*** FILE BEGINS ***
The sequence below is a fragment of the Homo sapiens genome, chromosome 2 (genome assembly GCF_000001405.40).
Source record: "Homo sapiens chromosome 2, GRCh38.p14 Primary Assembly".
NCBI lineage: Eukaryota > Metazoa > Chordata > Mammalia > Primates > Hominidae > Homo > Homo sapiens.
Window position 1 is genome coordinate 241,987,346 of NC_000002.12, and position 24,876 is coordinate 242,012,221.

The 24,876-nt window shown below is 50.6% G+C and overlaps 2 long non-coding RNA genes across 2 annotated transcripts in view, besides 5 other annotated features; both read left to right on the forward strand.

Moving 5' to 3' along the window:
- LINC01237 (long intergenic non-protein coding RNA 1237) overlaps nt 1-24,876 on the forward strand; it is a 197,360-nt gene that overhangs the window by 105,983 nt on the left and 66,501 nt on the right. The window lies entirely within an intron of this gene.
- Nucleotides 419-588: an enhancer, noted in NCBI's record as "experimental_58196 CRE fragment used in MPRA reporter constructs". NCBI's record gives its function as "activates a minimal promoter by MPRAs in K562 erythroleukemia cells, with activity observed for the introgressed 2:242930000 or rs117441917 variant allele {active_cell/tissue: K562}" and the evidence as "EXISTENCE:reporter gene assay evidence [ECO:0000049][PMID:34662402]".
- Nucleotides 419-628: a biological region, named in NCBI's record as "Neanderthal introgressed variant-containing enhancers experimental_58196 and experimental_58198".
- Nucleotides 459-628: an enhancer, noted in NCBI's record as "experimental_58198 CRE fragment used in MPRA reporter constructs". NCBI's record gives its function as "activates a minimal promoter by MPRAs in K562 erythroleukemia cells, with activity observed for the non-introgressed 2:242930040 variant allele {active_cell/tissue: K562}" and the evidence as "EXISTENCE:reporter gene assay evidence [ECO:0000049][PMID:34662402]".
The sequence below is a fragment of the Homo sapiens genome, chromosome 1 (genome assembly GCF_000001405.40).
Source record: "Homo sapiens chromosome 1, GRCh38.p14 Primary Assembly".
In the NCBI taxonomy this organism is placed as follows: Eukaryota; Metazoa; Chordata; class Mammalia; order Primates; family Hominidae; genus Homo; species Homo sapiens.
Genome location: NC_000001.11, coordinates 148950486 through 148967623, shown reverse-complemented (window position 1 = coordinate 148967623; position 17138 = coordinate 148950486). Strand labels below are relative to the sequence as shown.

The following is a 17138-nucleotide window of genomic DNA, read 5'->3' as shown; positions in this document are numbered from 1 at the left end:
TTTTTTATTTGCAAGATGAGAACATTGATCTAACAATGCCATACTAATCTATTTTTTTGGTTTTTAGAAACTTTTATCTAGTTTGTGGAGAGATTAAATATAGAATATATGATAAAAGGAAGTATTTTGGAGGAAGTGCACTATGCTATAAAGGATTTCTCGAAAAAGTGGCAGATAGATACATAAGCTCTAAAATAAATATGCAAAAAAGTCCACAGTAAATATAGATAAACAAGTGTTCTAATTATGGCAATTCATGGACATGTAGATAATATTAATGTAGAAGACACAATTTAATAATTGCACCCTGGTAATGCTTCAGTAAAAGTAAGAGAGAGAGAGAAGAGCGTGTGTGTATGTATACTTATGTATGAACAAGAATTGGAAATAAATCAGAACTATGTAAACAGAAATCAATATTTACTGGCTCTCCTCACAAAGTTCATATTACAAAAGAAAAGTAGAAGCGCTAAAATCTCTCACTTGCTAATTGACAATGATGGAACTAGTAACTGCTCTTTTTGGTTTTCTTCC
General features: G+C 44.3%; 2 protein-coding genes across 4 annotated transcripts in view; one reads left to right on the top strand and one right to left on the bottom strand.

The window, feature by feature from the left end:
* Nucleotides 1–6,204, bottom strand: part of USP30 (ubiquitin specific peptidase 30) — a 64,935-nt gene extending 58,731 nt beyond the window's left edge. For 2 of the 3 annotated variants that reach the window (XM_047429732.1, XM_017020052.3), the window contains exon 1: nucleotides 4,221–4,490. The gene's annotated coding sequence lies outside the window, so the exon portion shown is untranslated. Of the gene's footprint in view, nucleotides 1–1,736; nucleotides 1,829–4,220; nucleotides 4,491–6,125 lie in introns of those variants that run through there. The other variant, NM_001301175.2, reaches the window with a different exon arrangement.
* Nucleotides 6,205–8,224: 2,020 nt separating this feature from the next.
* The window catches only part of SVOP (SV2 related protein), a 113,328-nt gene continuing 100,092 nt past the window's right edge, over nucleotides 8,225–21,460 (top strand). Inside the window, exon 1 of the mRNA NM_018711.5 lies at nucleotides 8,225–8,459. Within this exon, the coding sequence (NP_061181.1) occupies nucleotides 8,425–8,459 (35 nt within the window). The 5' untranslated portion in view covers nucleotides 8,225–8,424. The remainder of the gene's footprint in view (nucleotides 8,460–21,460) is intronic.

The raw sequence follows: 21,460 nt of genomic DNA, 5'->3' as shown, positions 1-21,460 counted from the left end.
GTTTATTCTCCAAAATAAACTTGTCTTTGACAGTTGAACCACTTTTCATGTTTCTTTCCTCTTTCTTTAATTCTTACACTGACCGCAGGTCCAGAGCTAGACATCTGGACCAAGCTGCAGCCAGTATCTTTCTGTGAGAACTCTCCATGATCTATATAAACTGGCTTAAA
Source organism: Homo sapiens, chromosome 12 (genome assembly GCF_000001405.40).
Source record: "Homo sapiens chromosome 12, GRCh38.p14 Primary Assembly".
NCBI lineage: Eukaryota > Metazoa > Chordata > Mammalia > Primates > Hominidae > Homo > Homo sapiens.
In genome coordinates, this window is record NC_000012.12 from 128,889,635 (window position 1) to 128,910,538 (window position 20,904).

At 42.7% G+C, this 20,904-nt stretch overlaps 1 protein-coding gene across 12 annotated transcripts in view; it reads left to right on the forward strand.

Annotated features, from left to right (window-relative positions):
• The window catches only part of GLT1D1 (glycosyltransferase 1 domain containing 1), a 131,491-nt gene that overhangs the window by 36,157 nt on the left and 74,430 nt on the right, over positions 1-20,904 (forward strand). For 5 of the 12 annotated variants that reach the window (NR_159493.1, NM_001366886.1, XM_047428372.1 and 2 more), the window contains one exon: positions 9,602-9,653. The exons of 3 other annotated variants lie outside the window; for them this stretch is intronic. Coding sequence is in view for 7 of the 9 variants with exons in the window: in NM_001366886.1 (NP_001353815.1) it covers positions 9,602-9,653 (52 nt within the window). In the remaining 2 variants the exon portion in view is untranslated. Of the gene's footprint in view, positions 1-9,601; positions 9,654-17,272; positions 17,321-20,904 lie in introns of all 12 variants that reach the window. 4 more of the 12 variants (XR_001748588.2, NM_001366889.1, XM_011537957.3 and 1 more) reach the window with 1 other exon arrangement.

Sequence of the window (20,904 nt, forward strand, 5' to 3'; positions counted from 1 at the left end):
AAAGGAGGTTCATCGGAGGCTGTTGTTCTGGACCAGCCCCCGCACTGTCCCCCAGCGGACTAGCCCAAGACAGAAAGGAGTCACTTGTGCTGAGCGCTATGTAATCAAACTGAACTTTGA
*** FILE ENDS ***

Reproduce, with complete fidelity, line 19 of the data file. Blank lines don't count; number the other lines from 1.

* Nucleotides 1–6,204, bottom strand: part of USP30 (ubiquitin specific peptidase 30) — a 64,935-nt gene extending 58,731 nt beyond the window's left edge. For 2 of the 3 annotated variants that reach the window (XM_047429732.1, XM_017020052.3), the window contains exon 1: nucleotides 4,221–4,490. The gene's annotated coding sequence lies outside the window, so the exon portion shown is untranslated. Of the gene's footprint in view, nucleotides 1–1,736; nucleotides 1,829–4,220; nucleotides 4,491–6,125 lie in introns of those variants that run through there. The other variant, NM_001301175.2, reaches the window with a different exon arrangement.